Wednesday, October 21, 2009

Jingle on IPhone over 3G and Apple's Plan Exposed

Recently I posted about Jingle achievements, so today I will use the hook to explain how Jingle fits in Apple and also Carriers plans.
As we know main communication suites that we have for Apple Devices are based or at least related with XMPP (IChat, Adium, Bonjour Protocol, etc...).
You might also have noticed that there was no native application on IPhone capable of doing IM or VoIP Calls.
I presume you know the reasons right? IPhone was subsidized by Carriers in order to kick off usage of GPRS Data and increase SMS traffic. Creating the bases for the non sense block of VoIP over 3G on IPhone, as the main goals were conflicting.
Apple always knew that they could not block it forever, although why not block for a while, as we don't have any potential competitor and we can get some extra revenues?
These are all no longer valid, old facts.

The current market is different in many important aspects, such as:
  • There are competitors for IPhone market.
  • SMS Traffic is reached its maximum peak as it is fated to die due: IM, MicroBlog, Push Notifications, etc...
  • WiFi HotSpots are way more spread nowadays.
  • VoIP Providers Usage is stronger than ever.
  • Carriers started the surrender and changed the focus to DataPlan and aggregated services. 3G is the new goal for operators as they MUST offer an Internet solution or be switched to a WiFi alternative.
  • Nokia Platform Maemo is completely focused on Internet Services and Communications.
Let's put the pieces together and reverse engineer the plan based on current available facts:
Having 3G Calling supported on AppStore is the best path to avoid complains about a native App that could do VoIP natively. Which turns out to be very handy to be done using Jingle as the main target is not landlines, but other IPhone/Apple Users, consuming DataPlan and not cannibalizing the last remain landline traffic opportunity. Besides the easy path as Apple already have XMPP based applications. Meaning:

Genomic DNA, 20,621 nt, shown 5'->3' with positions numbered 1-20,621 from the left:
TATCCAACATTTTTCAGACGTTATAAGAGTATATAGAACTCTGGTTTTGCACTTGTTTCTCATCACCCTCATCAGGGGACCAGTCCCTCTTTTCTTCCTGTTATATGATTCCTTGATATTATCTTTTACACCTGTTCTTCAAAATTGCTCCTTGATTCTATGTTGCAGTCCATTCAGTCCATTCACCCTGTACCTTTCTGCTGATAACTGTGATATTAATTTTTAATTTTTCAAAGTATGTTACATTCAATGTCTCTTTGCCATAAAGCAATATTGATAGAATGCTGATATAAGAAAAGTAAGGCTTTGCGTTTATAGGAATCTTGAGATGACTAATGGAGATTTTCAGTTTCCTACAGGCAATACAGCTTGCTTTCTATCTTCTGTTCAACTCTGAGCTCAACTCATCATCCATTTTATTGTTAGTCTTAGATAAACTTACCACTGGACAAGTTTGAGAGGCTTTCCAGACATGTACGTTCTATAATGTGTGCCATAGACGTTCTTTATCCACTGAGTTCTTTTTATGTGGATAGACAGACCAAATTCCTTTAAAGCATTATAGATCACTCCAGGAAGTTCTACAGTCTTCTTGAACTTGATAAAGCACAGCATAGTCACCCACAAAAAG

Apple will release a native IM Application with VoIP Capability for IPhone/IPod and Apple products. It is very likely to be Jingle based.

Apple still rely on Carriers for IPhone massive distribution. Meaning:
From now on, Apple will do as much as possible to push 3G usage up. Including Adobe Flash Capabilities in order to increase audio/video streaming usage.

Monday, October 19, 2009

Java and Jingle Nodes

For a couple of months, I was wondering if Java would be suitable to provide relay services, in case of a Java Jingle Client wanted to enable it.
Of course Java is perfectly suitable for using a Relay Service, no doubt about the trivial statement. But is Java suitable to be used on providing it?
Researching on Internet I found nothing but rumors and assumptions. So I decided to try it myself. I agreed with a Jingle Node Project Contributor to provide a Java Relay Channel Class just like we have the C++ version using Boost. And I would provide the UnitTest Cases in order to measure added latency. This weekend with the code in our hands we ran the tests.

All the tests were conducted using loopback interface in order to prevent real network to influence in the results.
You can find the Test Case in Jingle Nodes Repository:

Results running 10 simultaneous channels processing and relaying 30 packets, the overall average values after 100 tests, for Latency was:
  • Max: 52ms
  • Min: 7ms
  • Avg: 10.0ms
Surprisingly the results are very satisfactory for Client Side Relaying. And I have to admit that the Java Code is by far more elegant and simple.

This means that SIP Communicator is not only a good candidate for Jingle Nodes usage, but also a great candidate to also provide Jingle Nodes relaying features.
For comparison criteria I created an extra test case based on a single Relay Channel using a C++ and a Java Channel measuring the added latency by using a Relay, instead of direct traffic. The results were the following:

C++/Boost-ASIO Latency:
Max: 16ms, Min: 2ms, Avg: 3.0ms

Java NIO Latency:
Max: 90ms, Min: 2ms, Avg: 5.0ms

I strongly encourage Java and C++ Developers to do a try out and spicy the discussion.